A feast of beautifully crafted, airwave-friendly pop, Crowded House’s ‘Woodface’ featured some of the band’s most melodic, infectious tunes to date.
'No Sleep Till Hammersmith' became a classic live rock album, with a title that passed into the musical lexicon.
Capturing The Beatles as a visceral rock band, ‘Everybody’s Got Something To Hide Except Me And My Monkey’ is one of their most spirited performances of 1968.
From over-easy grooves to gritty, energised instrumental funk, ‘Soul Limbo’ found Booker T And The MGs working at their peak.
Big Bill Broonzy was a giant of the 1930s urban blues, a giant of a man and someone that just about every other musician who met him respected.
Putting away the mics and dusting off the vintage instruments, ‘The Mix-Up’ found Beastie Boys paying homage to all their influences at once.
The beautiful 'The Last Time I Saw Her' became a gem in Glen's catalogue just as it is in Gordon's.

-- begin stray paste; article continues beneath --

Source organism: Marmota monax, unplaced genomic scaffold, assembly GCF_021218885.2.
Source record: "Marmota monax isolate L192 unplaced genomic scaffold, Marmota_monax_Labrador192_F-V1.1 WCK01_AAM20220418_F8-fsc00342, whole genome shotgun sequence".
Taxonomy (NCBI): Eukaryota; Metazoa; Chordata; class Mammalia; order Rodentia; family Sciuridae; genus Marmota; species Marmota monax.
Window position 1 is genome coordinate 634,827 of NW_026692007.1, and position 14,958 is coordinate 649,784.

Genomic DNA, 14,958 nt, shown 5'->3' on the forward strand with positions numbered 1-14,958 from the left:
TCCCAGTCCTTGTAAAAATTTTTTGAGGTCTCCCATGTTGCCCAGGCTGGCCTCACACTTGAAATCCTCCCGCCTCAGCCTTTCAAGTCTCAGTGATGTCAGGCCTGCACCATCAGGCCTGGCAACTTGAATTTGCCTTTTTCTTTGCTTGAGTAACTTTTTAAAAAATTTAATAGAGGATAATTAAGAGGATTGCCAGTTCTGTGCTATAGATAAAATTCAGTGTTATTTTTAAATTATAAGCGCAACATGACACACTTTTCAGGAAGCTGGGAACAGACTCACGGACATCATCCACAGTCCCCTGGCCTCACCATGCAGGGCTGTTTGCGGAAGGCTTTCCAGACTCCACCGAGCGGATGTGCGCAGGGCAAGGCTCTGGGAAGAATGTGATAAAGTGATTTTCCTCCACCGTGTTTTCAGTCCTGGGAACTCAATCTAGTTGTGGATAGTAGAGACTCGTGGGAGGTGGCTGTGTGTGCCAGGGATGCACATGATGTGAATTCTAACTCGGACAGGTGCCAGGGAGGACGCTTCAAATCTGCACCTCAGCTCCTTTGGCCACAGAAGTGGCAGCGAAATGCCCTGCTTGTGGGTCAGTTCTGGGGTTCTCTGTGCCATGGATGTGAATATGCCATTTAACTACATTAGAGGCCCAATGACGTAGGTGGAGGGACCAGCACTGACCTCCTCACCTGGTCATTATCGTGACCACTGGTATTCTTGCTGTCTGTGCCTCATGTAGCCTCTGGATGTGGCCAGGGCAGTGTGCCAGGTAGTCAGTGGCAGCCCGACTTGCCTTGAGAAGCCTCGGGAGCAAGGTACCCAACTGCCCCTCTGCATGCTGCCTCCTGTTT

The blues-rock quartet made a UK album chart breakthrough in their banner month of June 1970.
Remembering the lesser-known sequel to Louis Armstrong's massive 1968 hit.
‘Goo’ challenged the idea of what a mainstream rock album could be without sacrificing the experimentalism that earned Sonic Youth a devoted cult following.
The Beatles’ most-covered song, ‘Yesterday’ inspired a movie of the same name, and remains a high-water mark in The Beatles’ career.
The only album that Tina Brooks released during his lifetime, ‘True Blue’ is a reminder that the saxophonist remains one of Blue Note’s unsung heroes.
The rock giants proved there was plenty of fuel in the adult oriented rock tank with their fourth album 'Walk On.'
When the album was released on 17 June 1983, little did their millions of fans know it would be their last studio LP.
As had just happened on the album side, the band's British singles debut was well before they achieved the same feat in America.
Released on 25 June 1971 as a UK single, the song was a preview of what became, for many, The Who's greatest album, 'Who’s Next.'